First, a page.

You may have read other advice telling you to use a tiered pricing system in your sponsorship package. Maybe even gold, silver, and bronze tiers. Don’t do it. I’m not such a big fan of tiered systems, and in my experience, neither are a lot of sponsors.
The best approach to take for the menu in your sponsorship package is to customize it according to discussions you have with the sponsor. If you have a smaller sponsor, your menu will be appropriately sized since this sponsor doesn’t have as much money to fund your event. For bigger sponsors, a more robust menu is best.
Make sure that for each asset on the menu, you list its benefits, as this will help convince the sponsor to try something that they might have otherwise skipped. It’s like when you go out to eat and your friends all love a certain dish, so you order it based on their recommendation.
Ask someone in your department who didn’t work on the sponsorship proposal to look it over before the sponsor sees it. Is anything confusing or unclear? If a random person is having a hard time navigating the menu, so too will the target sponsor.
Writing a Sponsorship Proposal That’s Too Long
You’ve been working on your sponsorship proposal for weeks now, and you think it’s pretty good. If I may ask, how long is it?
If you say anything more than six pages, it’s too long.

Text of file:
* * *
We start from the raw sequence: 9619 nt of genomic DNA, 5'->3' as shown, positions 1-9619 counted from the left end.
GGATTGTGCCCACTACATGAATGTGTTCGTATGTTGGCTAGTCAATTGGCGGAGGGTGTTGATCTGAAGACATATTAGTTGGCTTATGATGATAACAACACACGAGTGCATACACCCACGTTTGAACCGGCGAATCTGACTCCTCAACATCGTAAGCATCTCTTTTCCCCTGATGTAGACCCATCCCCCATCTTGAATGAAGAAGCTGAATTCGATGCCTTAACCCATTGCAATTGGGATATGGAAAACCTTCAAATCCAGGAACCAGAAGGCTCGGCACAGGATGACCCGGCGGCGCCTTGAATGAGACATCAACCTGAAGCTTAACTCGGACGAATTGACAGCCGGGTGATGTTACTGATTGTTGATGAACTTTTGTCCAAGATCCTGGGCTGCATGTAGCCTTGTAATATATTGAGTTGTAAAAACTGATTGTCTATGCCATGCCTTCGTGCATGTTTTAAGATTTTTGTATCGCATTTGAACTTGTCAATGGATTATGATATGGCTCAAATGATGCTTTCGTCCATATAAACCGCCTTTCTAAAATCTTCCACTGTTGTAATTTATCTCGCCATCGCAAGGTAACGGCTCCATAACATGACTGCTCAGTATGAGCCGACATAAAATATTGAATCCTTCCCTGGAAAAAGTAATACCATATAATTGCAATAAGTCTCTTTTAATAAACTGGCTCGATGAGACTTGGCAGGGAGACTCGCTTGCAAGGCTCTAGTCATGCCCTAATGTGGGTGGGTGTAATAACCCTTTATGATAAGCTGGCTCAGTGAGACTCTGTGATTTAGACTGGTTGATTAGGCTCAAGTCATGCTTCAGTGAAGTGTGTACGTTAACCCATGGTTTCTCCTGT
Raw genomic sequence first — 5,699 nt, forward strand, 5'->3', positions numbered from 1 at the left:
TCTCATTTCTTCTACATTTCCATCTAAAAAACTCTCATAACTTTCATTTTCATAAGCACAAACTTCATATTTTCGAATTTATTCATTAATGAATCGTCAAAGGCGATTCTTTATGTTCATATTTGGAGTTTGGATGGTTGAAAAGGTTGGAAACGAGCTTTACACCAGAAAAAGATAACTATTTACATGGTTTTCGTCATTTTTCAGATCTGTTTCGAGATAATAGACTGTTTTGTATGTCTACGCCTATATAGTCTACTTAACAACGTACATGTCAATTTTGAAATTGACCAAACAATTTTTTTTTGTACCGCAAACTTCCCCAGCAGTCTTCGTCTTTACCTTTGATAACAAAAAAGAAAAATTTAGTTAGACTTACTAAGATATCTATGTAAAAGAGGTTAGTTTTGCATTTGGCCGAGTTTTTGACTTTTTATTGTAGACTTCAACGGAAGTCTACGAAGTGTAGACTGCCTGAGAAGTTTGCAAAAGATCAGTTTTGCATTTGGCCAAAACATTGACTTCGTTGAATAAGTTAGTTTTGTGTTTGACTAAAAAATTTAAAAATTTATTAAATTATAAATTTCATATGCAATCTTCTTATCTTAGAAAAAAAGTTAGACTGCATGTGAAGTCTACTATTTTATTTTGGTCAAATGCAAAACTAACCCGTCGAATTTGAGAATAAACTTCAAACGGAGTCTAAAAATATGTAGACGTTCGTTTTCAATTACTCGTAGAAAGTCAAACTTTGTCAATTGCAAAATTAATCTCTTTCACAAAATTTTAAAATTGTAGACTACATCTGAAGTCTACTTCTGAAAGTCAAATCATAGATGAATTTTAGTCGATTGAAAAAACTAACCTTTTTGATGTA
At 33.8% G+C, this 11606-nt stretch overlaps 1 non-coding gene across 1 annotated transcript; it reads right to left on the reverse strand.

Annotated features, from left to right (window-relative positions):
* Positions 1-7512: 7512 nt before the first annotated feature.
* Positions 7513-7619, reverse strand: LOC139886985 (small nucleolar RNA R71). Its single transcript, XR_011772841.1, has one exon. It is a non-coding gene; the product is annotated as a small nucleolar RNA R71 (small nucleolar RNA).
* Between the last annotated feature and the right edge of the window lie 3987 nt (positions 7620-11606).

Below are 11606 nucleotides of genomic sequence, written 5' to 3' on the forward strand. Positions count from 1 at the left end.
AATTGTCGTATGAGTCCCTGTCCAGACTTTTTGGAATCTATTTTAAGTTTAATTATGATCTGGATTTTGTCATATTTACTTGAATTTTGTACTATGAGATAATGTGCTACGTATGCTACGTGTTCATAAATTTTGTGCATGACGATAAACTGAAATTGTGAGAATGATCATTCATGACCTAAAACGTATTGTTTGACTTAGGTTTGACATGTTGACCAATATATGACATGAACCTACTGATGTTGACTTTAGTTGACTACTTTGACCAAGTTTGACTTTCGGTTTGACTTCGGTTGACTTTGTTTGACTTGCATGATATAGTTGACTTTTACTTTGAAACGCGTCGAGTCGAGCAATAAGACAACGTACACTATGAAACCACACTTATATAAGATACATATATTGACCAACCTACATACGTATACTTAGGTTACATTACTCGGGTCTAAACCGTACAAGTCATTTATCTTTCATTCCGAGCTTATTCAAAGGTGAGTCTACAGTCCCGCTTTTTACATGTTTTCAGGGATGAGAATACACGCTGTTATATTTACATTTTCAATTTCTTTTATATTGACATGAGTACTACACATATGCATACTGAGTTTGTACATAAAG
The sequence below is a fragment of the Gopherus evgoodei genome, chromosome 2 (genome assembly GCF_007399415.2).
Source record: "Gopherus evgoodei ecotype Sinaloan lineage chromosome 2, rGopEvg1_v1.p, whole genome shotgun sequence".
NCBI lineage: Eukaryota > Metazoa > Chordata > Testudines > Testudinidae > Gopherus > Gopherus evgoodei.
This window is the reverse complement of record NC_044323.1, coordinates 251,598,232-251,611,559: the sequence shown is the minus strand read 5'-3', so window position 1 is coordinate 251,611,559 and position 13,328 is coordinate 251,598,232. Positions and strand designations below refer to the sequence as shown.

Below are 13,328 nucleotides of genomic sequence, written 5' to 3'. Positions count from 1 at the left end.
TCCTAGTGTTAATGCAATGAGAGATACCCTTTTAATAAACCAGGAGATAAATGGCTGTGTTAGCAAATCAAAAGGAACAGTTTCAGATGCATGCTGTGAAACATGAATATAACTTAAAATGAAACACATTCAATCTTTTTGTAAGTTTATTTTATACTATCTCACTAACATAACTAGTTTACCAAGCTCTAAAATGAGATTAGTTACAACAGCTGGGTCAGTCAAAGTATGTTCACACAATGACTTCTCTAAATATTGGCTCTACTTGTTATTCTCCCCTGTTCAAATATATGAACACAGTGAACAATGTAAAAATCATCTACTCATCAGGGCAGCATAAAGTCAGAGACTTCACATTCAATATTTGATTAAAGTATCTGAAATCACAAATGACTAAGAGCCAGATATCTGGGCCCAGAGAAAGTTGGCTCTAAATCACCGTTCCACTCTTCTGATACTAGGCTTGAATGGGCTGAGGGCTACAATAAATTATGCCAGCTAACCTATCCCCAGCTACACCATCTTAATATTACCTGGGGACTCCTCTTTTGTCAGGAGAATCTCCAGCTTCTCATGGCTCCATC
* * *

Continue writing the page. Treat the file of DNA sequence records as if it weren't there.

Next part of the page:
Wait, six pages? That’s it? Indeed, that’s it. Six pages are just enough to pique the interest of your target sponsor so they ask for more information.
Here’s another surprising thing: you get one paragraph on one page to discuss your company or cause.
The verbiage you use here is important. You don’t want to look like a charity case nor a sad sap. If you say things like “we don’t have enough money” or that you’re “having a hard time,” this doesn’t come across the way you think it will. Instead of creating sympathy in the sponsor, they may see this language as a red flag. After all, if your company is having such a hard time, how will you live up to the promises you’re making?
I’m not saying to tiptoe around the fact that you want money. Please don’t do that. Obstructing how much cash you need is a great way to get less than what your event requires. Instead, describe your need for funding in such a way that doesn’t come across as negative.
Here is my template for writing all six pages of your sponsorship proposal. I think you’ll get a lot of use out of it!
Failing to evaluate your assets or doing so incorrectly is without a doubt the biggest problem with sponsorship. You’ll turn potential sponsors away even if your assets are good because the prices are so bloated. I hope this post gets you on the right track to evaluating your assets more accurately!
ABOUT THE AUTHOR
Chris Baylis is the President and CEO of The Sponsorship Collective and a self-confessed sponsorship geek.
After several years as a sponsor (that’s right, the one investing the money!) Chris decided to cross over to the sponsorship sales side where he has personally closed tens of millions of dollars in sponsorship deals. Chris has been on the front lines of multi-million dollar sponsorship agreements and has built and coached teams to do the same.
Chris now spends his time working with clients to value their assets and build strategies that drive sales. An accomplished speaker and international consultant, Chris has helped his clients raise millions in sponsorship dollars.